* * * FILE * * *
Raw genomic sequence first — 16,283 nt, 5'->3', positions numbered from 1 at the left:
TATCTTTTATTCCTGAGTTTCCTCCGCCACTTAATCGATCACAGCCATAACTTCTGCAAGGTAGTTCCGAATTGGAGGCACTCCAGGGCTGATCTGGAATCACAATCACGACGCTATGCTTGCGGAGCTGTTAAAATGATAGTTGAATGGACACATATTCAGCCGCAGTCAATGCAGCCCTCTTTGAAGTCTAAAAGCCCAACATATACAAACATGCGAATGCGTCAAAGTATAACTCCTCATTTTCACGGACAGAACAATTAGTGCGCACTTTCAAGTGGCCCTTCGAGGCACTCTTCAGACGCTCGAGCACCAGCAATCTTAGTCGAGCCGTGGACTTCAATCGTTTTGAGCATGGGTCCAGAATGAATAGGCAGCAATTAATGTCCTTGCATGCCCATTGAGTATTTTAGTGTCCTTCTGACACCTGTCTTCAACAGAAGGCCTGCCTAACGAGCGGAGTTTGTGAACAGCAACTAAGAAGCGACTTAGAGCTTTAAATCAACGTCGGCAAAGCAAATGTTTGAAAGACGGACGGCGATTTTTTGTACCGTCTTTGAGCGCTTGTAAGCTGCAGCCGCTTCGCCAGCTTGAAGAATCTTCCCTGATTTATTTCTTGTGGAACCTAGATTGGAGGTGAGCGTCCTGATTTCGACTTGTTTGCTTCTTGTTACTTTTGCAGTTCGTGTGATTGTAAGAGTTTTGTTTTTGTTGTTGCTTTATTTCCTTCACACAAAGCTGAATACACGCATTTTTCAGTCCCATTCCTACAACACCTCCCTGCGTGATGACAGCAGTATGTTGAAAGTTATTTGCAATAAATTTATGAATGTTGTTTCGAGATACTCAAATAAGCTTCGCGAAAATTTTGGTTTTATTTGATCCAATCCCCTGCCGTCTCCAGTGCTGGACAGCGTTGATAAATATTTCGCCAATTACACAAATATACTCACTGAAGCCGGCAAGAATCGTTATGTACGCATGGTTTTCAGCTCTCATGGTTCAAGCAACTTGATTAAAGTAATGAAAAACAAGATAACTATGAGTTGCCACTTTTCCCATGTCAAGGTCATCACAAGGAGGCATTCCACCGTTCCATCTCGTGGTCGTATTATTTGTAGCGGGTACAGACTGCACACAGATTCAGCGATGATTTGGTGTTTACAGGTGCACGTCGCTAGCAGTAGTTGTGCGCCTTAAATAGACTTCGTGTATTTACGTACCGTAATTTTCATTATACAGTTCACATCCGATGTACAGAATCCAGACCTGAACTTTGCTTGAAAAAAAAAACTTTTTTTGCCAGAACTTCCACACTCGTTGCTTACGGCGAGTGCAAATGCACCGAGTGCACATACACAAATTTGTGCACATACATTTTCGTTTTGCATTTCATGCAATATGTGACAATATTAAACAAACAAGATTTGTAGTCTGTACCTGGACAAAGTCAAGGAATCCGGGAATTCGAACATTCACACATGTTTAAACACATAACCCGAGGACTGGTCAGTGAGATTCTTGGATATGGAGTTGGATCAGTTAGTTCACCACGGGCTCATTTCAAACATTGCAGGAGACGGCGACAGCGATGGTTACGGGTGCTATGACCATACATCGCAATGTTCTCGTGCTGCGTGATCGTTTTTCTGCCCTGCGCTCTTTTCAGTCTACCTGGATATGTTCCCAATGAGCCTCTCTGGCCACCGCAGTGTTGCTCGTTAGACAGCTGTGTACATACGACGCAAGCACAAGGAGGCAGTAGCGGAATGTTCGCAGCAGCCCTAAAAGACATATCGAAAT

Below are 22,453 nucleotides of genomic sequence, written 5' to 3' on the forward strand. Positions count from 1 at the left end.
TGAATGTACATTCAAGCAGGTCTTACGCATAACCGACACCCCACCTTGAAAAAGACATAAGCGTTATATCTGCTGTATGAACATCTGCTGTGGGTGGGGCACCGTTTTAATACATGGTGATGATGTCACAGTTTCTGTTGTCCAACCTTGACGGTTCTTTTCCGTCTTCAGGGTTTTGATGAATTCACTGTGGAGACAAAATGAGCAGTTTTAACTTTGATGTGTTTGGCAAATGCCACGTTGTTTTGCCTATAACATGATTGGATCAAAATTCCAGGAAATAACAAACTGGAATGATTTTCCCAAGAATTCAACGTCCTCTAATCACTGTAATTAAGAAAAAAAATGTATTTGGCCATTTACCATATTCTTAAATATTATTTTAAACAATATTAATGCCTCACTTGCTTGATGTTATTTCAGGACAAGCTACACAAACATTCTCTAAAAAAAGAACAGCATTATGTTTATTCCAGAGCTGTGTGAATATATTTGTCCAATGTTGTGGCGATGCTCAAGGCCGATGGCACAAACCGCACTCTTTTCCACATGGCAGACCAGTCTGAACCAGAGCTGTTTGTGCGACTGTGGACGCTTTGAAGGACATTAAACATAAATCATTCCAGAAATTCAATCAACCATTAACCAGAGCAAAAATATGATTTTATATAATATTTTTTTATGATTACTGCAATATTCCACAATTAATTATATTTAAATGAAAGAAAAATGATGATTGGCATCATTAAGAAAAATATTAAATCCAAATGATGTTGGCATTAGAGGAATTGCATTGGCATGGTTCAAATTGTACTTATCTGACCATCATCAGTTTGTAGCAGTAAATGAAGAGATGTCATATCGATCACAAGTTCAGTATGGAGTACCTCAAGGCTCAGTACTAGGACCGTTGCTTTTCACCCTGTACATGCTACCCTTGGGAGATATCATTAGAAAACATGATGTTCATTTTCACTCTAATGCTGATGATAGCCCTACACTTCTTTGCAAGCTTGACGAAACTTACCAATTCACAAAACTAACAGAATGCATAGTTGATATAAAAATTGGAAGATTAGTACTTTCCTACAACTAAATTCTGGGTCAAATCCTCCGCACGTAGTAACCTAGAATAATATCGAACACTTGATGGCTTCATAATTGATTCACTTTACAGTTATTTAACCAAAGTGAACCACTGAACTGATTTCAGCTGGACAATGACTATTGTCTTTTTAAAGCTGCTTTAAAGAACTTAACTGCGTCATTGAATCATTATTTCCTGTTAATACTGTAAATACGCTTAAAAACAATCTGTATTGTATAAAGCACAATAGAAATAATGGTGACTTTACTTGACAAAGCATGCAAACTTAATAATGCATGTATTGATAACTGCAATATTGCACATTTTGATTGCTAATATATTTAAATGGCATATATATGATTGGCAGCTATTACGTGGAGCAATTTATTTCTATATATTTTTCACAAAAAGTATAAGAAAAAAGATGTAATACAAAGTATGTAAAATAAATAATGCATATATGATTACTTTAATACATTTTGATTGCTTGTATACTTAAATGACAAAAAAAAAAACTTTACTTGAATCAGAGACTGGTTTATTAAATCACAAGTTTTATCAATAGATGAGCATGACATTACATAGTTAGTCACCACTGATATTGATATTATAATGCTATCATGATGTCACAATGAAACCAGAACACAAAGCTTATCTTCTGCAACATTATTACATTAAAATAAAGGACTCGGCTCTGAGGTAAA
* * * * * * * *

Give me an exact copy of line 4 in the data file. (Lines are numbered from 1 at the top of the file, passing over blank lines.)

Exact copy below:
TGAATGTACATTCAAGCAGGTCTTACGCATAACCGACACCCCACCTTGAAAAAGACATAAGCGTTATATCTGCTGTATGAACATCTGCTGTGGGTGGGGCACCGTTTTAATACATGGTGATGATGTCACAGTTTCTGTTGTCCAACCTTGACGGTTCTTTTCCGTCTTCAGGGTTTTGATGAATTCACTGTGGAGACAAAATGAGCAGTTTTAACTTTGATGTGTTTGGCAAATGCCACGTTGTTTTGCCTATAACATGATTGGATCAAAATTCCAGGAAATAACAAACTGGAATGATTTTCCCAAGAATTCAACGTCCTCTAATCACTGTAATTAAGAAAAAAAATGTATTTGGCCATTTACCATATTCTTAAATATTATTTTAAACAATATTAATGCCTCACTTGCTTGATGTTATTTCAGGACAAGCTACACAAACATTCTCTAAAAAAAGAACAGCATTATGTTTATTCCAGAGCTGTGTGAATATATTTGTCCAATGTTGTGGCGATGCTCAAGGCCGATGGCACAAACCGCACTCTTTTCCACATGGCAGACCAGTCTGAACCAGAGCTGTTTGTGCGACTGTGGACGCTTTGAAGGACATTAAACATAAATCATTCCAGAAATTCAATCAACCATTAACCAGAGCAAAAATATGATTTTATATAATATTTTTTTATGATTACTGCAATATTCCACAATTAATTATATTTAAATGAAAGAAAAATGATGATTGGCATCATTAAGAAAAATATTAAATCCAAATGATGTTGGCATTAGAGGAATTGCATTGGCATGGTTCAAATTGTACTTATCTGACCATCATCAGTTTGTAGCAGTAAATGAAGAGATGTCATATCGATCACAAGTTCAGTATGGAGTACCTCAAGGCTCAGTACTAGGACCGTTGCTTTTCACCCTGTACATGCTACCCTTGGGAGATATCATTAGAAAACATGATGTTCATTTTCACTCTAATGCTGATGATAGCCCTACACTTCTTTGCAAGCTTGACGAAACTTACCAATTCACAAAACTAACAGAATGCATAGTTGATATAAAAATTGGAAGATTAGTACTTTCCTACAACTAAATTCTGGGTCAAATCCTCCGCACGTAGTAACCTAGAATAATATCGAACACTTGATGGCTTCATAATTGATTCACTTTACAGTTATTTAACCAAAGTGAACCACTGAACTGATTTCAGCTGGACAATGACTATTGTCTTTTTAAAGCTGCTTTAAAGAACTTAACTGCGTCATTGAATCATTATTTCCTGTTAATACTGTAAATACGCTTAAAAACAATCTGTATTGTATAAAGCACAATAGAAATAATGGTGACTTTACTTGACAAAGCATGCAAACTTAATAATGCATGTATTGATAACTGCAATATTGCACATTTTGATTGCTAATATATTTAAATGGCATATATATGATTGGCAGCTATTACGTGGAGCAATTTATTTCTATATATTTTTCACAAAAAGTATAAGAAAAAAGATGTAATACAAAGTATGTAAAATAAATAATGCATATATGATTACTTTAATACATTTTGATTGCTTGTATACTTAAATGACAAAAAAAAAAACTTTACTTGAATCAGAGACTGGTTTATTAAATCACAAGTTTTATCAATAGATGAGCATGACATTACATAGTTAGTCACCACTGATATTGATATTATAATGCTATCATGATGTCACAATGAAACCAGAACACAAAGCTTATCTTCTGCAACATTATTACATTAAAATAAAGGACTCGGCTCTGAGGTAAA